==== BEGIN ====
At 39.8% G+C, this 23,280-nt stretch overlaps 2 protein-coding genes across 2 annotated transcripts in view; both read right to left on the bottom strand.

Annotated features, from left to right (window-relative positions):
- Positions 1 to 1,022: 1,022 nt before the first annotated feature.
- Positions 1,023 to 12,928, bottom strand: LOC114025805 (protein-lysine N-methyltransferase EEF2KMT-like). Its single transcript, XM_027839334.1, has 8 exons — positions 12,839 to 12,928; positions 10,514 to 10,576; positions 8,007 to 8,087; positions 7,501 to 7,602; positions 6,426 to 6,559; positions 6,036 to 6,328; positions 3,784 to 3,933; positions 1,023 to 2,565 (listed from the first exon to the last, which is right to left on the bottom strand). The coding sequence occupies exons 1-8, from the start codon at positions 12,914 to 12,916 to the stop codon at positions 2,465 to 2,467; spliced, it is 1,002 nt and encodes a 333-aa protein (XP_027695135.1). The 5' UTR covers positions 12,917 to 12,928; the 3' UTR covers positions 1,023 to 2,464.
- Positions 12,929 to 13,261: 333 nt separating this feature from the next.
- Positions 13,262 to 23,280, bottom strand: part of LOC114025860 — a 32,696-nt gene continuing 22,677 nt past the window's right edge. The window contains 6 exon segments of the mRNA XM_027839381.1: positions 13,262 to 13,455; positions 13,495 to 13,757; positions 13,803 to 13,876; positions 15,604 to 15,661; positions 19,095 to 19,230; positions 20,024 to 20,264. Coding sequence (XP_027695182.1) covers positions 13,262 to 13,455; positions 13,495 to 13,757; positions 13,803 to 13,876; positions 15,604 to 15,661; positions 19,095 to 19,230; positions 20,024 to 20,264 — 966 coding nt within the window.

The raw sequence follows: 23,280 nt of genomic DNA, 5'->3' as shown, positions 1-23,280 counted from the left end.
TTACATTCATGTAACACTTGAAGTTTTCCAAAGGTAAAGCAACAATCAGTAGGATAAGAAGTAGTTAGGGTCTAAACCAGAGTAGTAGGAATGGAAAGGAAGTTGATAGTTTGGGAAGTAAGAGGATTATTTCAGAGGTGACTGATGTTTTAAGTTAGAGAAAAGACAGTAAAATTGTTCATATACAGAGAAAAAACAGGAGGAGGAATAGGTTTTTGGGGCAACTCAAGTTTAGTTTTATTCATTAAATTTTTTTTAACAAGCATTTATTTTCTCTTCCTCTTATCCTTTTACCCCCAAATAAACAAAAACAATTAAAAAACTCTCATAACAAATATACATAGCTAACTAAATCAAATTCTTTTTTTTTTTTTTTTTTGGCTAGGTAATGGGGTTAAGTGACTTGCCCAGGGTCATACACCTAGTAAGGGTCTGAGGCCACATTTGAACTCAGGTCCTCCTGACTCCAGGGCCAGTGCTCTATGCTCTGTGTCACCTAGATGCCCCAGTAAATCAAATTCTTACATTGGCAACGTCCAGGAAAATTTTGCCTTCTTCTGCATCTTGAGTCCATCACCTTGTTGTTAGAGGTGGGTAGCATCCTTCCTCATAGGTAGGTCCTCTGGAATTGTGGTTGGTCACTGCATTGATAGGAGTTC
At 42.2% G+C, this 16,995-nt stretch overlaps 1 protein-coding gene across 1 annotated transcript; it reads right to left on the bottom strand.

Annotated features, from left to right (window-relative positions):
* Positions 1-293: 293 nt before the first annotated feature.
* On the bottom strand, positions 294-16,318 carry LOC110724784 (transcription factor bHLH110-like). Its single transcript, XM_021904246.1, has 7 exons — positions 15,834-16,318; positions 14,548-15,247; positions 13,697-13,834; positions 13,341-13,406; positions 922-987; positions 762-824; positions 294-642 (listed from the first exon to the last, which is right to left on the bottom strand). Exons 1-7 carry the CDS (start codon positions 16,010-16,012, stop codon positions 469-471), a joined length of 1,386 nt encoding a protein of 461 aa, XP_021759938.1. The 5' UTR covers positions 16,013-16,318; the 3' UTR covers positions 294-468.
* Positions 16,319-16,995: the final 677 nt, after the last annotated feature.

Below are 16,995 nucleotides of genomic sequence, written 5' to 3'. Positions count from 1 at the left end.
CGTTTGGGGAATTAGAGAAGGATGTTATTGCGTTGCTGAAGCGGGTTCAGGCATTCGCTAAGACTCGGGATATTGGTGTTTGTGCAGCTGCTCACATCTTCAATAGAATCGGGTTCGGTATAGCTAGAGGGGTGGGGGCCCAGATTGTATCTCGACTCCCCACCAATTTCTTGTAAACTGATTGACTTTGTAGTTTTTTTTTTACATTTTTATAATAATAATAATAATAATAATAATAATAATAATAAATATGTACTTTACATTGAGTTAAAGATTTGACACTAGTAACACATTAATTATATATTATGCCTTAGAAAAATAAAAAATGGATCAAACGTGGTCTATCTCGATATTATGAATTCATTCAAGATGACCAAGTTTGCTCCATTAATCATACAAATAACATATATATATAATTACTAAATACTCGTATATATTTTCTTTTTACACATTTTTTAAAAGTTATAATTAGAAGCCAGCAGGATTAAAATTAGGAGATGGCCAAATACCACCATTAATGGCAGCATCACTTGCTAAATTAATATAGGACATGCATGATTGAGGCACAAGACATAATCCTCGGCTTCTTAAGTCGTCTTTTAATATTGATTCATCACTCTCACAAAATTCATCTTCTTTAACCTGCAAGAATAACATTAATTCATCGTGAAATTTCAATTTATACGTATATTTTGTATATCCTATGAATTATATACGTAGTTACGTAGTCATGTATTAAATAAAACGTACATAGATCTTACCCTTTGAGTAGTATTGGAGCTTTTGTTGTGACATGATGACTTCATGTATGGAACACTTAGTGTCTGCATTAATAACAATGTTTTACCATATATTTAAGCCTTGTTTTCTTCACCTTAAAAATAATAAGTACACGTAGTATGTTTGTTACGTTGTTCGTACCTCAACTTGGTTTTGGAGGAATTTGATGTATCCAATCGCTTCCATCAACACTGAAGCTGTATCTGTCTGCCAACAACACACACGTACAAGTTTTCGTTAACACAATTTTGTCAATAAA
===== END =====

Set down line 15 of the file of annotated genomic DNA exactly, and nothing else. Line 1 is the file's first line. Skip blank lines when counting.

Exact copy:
CGTTTGGGGAATTAGAGAAGGATGTTATTGCGTTGCTGAAGCGGGTTCAGGCATTCGCTAAGACTCGGGATATTGGTGTTTGTGCAGCTGCTCACATCTTCAATAGAATCGGGTTCGGTATAGCTAGAGGGGTGGGGGCCCAGATTGTATCTCGACTCCCCACCAATTTCTTGTAAACTGATTGACTTTGTAGTTTTTTTTTTACATTTTTATAATAATAATAATAATAATAATAATAATAATAATAAATATGTACTTTACATTGAGTTAAAGATTTGACACTAGTAACACATTAATTATATATTATGCCTTAGAAAAATAAAAAATGGATCAAACGTGGTCTATCTCGATATTATGAATTCATTCAAGATGACCAAGTTTGCTCCATTAATCATACAAATAACATATATATATAATTACTAAATACTCGTATATATTTTCTTTTTACACATTTTTTAAAAGTTATAATTAGAAGCCAGCAGGATTAAAATTAGGAGATGGCCAAATACCACCATTAATGGCAGCATCACTTGCTAAATTAATATAGGACATGCATGATTGAGGCACAAGACATAATCCTCGGCTTCTTAAGTCGTCTTTTAATATTGATTCATCACTCTCACAAAATTCATCTTCTTTAACCTGCAAGAATAACATTAATTCATCGTGAAATTTCAATTTATACGTATATTTTGTATATCCTATGAATTATATACGTAGTTACGTAGTCATGTATTAAATAAAACGTACATAGATCTTACCCTTTGAGTAGTATTGGAGCTTTTGTTGTGACATGATGACTTCATGTATGGAACACTTAGTGTCTGCATTAATAACAATGTTTTACCATATATTTAAGCCTTGTTTTCTTCACCTTAAAAATAATAAGTACACGTAGTATGTTTGTTACGTTGTTCGTACCTCAACTTGGTTTTGGAGGAATTTGATGTATCCAATCGCTTCCATCAACACTGAAGCTGTATCTGTCTGCCAACAACACACACGTACAAGTTTTCGTTAACACAATTTTGTCAATAAA